Jortner is a trustee of the Cambridge Rare Disease Network, a charity that aims to bring together stakeholders to aid treatment and care of orphan conditions. Jortner heads up the charity’s Companies Forum, which focuses on collaborations between industry stakeholders.
“The economical conundrum is a tough one to solve, it’s inherent and to some extent it will always haunt the field,” he says. “But there are ways to alleviate it.”
Regulatory pathways such as the EMA’s Orphan Designation are aimed at encouraging companies to take on development of drugs for rare conditions by allowing them a period of market exclusivity.
“Almost a third of all pipeline drugs are indicated for rare diseases”
“This type of solution alleviates the conundrum by making the outcome potentially more lucrative for the company,” says Jortner.
Another family of solutions aims to make drug development for rare diseases faster and cheaper – for example by offering some regulatory breaks.
“Regulators realise that for rare diseases, the risk-benefit balance should be different, because people have no existing treatment options,” says Jortner. “For example, an efficacy bar that would not justify approval for a common condition such as diabetes could still merit approval for a drug that addresses a rare condition with no treatment alternatives.”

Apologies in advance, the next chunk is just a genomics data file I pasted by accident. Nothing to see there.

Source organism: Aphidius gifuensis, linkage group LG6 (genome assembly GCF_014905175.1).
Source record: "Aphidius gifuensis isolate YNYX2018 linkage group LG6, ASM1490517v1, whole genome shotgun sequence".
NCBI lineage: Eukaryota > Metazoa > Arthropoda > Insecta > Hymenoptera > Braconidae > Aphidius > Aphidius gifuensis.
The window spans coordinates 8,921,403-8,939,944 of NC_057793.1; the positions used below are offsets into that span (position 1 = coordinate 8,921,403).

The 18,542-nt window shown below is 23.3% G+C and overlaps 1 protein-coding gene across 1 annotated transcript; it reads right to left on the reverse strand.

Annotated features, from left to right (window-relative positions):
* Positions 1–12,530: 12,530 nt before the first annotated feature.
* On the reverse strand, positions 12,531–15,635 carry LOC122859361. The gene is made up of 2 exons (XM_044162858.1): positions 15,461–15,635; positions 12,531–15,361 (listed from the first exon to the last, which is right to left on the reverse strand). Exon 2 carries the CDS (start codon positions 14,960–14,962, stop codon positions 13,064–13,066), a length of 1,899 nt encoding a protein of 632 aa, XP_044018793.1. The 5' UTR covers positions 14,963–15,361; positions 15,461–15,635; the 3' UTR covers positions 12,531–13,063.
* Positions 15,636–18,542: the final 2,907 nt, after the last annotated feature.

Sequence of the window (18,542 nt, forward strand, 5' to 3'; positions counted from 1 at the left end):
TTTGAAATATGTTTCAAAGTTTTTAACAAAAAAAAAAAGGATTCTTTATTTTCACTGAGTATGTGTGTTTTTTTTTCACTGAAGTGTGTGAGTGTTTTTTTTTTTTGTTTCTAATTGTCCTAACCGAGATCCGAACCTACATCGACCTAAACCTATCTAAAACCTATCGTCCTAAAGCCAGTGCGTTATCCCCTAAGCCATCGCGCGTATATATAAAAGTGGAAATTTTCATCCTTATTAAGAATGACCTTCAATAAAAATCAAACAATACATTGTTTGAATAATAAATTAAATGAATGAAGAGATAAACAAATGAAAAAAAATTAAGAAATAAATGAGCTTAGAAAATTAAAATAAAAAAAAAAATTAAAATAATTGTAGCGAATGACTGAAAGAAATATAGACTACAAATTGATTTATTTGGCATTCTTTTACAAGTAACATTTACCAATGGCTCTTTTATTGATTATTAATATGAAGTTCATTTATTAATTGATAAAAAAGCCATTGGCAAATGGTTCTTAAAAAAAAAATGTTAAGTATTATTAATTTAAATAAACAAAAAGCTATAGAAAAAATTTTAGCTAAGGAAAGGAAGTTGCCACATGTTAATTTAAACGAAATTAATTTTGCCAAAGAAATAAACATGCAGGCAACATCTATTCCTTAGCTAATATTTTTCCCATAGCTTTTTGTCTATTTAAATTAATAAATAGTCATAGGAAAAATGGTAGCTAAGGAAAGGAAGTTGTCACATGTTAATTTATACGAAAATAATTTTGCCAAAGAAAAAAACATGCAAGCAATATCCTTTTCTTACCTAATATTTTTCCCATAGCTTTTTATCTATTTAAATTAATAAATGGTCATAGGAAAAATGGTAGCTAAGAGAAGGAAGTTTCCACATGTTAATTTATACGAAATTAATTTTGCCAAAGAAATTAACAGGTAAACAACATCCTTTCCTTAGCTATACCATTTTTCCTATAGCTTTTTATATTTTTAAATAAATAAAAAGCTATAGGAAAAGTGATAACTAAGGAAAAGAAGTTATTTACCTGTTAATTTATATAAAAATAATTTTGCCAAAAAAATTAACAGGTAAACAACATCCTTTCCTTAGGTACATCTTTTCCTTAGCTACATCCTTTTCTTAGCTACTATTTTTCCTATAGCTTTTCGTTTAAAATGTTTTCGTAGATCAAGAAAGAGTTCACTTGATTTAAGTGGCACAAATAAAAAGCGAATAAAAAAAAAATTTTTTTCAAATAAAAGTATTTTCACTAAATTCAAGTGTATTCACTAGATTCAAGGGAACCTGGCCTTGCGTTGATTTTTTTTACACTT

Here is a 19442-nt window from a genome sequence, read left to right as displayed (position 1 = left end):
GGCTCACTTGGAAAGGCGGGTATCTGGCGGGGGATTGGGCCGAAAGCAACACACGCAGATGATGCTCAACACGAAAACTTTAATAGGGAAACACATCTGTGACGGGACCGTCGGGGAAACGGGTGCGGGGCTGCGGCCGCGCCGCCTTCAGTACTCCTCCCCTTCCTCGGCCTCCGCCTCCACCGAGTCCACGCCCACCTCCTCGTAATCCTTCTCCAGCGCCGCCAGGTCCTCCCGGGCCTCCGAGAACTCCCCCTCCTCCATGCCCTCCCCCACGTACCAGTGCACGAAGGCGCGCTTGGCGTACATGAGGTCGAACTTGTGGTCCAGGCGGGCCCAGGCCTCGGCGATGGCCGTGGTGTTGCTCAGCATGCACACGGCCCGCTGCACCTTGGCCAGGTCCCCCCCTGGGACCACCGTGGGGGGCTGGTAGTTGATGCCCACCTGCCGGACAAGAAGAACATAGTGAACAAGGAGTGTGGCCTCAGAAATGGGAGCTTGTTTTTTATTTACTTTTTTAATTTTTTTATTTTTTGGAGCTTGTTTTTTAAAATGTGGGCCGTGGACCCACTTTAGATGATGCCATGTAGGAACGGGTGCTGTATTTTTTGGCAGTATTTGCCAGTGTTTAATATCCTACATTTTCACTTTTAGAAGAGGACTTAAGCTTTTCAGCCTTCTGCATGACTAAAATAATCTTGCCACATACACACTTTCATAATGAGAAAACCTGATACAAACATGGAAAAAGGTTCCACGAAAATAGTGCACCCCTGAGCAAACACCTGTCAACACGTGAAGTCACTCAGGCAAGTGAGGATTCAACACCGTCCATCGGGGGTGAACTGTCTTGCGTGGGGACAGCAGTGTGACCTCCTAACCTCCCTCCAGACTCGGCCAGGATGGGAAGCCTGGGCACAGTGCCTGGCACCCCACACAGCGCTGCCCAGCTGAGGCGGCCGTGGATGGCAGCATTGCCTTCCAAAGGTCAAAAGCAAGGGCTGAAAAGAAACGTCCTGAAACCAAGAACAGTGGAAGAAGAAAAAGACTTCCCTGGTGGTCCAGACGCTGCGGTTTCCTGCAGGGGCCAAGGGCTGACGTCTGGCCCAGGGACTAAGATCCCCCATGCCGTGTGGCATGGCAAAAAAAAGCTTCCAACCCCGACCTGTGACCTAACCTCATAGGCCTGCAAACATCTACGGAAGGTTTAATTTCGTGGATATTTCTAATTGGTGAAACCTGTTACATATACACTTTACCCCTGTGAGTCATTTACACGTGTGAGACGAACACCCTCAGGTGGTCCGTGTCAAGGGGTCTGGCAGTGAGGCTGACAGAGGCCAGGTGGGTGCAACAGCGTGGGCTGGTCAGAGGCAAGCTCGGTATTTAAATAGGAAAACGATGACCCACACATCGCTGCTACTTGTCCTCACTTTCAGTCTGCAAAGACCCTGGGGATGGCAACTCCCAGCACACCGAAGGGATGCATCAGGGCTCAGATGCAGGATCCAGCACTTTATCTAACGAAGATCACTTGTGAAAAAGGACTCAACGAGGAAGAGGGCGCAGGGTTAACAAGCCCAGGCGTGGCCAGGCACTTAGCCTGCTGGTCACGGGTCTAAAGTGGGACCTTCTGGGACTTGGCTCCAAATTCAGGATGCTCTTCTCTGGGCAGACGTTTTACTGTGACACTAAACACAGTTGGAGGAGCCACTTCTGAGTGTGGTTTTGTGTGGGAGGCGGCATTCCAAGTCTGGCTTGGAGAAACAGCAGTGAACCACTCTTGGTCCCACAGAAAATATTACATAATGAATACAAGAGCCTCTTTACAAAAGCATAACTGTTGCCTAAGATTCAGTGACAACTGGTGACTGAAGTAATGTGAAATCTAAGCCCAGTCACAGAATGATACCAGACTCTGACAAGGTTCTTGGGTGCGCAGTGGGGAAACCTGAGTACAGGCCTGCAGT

Jortner says that another way to sidestep economic challenges in drug repurposing – where a molecule developed for a particular condition gets re-purposed for a rare disease – a process that is far cheaper than developing a new entity de novo.
The economic question, though, has become more pertinent in the last couple of years as political pressure on pharmaceutical pricing has intensified, especially in the US, where there is bipartisan support for new laws to lower drug prices.
“The impact of these political changes on orphan drugs is unclear,” Hogan says. “Despite the recent decline in the awarding of ODDs, the number of approved drugs with ODDs has increased as a proportion of FDA approvals over the last 20 years; orphan drugs are no longer under the radar and may be on a potential collision course with policymakers.